The Enchanting age old Sarangi and the young Maestro Kamal Sabri.
 
Press Clippings     


Wednesday, October 4, 2000
Portrait of an artist as a Sarangi Player
Kamal Sabri

When agile fingers play on the strings of a sarangi, producing mesmerizing music that brings forth ecstasy, romance and yearning for more, one would know that the music is from none other than than Kamal Sabri. 24-year-old Kamal inherited the dexterity to generate soulful music from his father, renowned Padmashree Ustad Sabri Khan Sa'ab. Kamal says, "Of course I inherited this rich tradition from my father who is also my guru. But what really inspired me was when I saw him perform with world famous artists like the Beatles and Ravi Shankar." Kamal is an international performer and has been conferred numerous awards and accolades. He has also performed on both national and international stages. In India, he has performed at Sab Rang Sangeet Sammellan, Haridas Festival, and Baba Harballabh Sangeet Sammellan and the Heritage Series of Concerts under the aegis of ICCR. He also gets the credit of being the youngest performer at the youth programme organised by the SPIC MACAY. Given the khitab of 'Young Maestro' by the Indo-Sri Lanka Cultural Council, he has made a mark for himself and for the Indian classical music at the international level. Touring intensively for almost six months a year, he has performed as a solo artist and an accompanist in UK, Finland, West Indies, Pakistan, UAE, Germany, and South America. But this was not served in a silver plate. What went behind was rigorous training and complete commitment. He says: "I have been practicing ever since the age of five and it's almost a ritual to practice six hours daily (two hours each in the morning, afternoon and night)."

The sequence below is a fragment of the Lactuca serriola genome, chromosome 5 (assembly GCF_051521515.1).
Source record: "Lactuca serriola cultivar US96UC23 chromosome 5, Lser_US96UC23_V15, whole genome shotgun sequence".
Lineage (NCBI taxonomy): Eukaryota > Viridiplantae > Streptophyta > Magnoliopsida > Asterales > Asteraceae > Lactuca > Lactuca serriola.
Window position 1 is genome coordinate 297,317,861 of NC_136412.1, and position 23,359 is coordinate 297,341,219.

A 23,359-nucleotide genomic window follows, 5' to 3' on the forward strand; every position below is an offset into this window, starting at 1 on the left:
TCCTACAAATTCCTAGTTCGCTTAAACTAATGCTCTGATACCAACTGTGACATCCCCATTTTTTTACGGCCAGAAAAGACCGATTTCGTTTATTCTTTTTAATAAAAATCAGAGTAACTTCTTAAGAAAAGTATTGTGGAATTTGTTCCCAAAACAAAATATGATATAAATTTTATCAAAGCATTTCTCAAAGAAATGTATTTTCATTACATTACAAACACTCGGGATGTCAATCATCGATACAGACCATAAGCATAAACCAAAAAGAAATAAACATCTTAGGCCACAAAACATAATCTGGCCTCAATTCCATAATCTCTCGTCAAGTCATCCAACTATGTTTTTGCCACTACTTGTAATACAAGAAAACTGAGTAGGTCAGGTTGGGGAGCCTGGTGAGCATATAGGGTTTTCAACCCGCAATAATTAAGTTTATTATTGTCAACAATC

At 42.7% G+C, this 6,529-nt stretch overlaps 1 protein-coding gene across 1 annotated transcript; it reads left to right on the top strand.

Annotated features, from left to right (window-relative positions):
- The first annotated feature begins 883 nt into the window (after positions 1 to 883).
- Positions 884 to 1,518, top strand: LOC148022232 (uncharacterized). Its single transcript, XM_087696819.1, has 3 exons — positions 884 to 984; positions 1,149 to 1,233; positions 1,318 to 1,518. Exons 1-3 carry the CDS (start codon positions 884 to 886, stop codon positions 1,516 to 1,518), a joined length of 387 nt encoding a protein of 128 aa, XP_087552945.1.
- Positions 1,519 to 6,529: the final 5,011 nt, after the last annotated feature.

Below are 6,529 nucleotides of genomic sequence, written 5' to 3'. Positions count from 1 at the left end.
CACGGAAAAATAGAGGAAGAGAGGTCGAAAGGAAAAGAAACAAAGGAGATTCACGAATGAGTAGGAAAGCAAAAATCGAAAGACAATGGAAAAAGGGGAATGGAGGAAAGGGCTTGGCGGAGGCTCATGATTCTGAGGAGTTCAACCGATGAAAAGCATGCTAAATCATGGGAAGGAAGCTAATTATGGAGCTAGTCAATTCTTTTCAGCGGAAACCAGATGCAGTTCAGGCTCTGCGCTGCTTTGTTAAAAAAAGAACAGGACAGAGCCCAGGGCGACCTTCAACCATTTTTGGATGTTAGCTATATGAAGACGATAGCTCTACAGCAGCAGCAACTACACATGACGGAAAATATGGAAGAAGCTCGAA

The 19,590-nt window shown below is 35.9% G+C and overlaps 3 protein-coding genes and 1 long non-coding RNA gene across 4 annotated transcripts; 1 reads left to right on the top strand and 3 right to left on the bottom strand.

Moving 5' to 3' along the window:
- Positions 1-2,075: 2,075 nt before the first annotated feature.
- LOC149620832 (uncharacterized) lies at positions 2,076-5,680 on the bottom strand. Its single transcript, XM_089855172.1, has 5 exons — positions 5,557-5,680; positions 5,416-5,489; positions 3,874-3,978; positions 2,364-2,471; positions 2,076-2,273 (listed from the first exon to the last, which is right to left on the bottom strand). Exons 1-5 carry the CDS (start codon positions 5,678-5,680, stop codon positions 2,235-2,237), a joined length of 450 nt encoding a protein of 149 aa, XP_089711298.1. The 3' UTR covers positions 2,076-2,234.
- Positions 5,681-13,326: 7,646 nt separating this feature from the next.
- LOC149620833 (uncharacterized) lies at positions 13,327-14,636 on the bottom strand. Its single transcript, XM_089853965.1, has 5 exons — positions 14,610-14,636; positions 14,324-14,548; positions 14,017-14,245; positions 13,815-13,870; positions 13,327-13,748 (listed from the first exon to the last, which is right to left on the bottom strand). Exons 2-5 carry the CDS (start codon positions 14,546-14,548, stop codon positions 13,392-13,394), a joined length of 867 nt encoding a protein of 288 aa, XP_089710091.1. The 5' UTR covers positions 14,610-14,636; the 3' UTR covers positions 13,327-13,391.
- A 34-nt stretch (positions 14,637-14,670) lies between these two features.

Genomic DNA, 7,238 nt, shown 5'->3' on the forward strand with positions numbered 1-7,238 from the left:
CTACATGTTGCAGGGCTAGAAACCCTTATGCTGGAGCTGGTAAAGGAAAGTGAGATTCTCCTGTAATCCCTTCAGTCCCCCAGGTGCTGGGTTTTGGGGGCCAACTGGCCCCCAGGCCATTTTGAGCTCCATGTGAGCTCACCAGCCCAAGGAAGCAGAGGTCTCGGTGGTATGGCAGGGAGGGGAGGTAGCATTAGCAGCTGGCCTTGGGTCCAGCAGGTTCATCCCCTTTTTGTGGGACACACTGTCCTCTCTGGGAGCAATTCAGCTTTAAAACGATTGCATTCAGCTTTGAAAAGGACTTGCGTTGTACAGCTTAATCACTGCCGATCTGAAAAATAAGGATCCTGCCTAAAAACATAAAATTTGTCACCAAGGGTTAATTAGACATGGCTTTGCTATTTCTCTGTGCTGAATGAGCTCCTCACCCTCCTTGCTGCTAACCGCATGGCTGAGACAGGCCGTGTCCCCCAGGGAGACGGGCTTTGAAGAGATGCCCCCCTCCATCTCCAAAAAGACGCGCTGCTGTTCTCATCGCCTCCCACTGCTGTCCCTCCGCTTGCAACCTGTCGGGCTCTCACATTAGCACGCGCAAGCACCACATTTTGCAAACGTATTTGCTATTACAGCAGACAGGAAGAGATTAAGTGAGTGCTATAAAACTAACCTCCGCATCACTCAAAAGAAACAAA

Starting at a very young age, Kamal's first performance was recorded by the Doordarshan when he was only six. "However, I still remember when I gave my very first public performance with my father at a concert when I was 12.I was quite nervous and like all first timers wanted to do my best. In the beginning, I was quite jittery but when I saw the audience appreciating and responding to the tune of my sarangi, it boosted my confidence."

Apart from music and sarangi, Kamal loves reading and visiting religious places. He adds: "I love to mix with people, find out about their culture, religion and interest. When I am performing abroad, I am an artist and not a celebrity and I try to spread this message everywhere. This is when I interact and mingle with people." However, his favourite pass-time remains composing fusion music that generates interests among listeners of all ages. He has collaborated with some well-known musicians to create interesting fusion trends Ricky Niles from Barbados, Raul Bjorkenheim from Finland, Jukkatolonen from Sweden.

Kamal dreams of starting a music school that will give all the aspirants an opportunity to master and spread this dying art across the world. According to him, "Sarangi needs more attention be it in terms of more opportunities and exposure for performers along with gainful employment or opening of an institute to propagate this art form among Indians and foreigners which would be an encouragement to young talents to return to Sarangi." HT Horizons wishes him all the best in his future endeavours!


 

 

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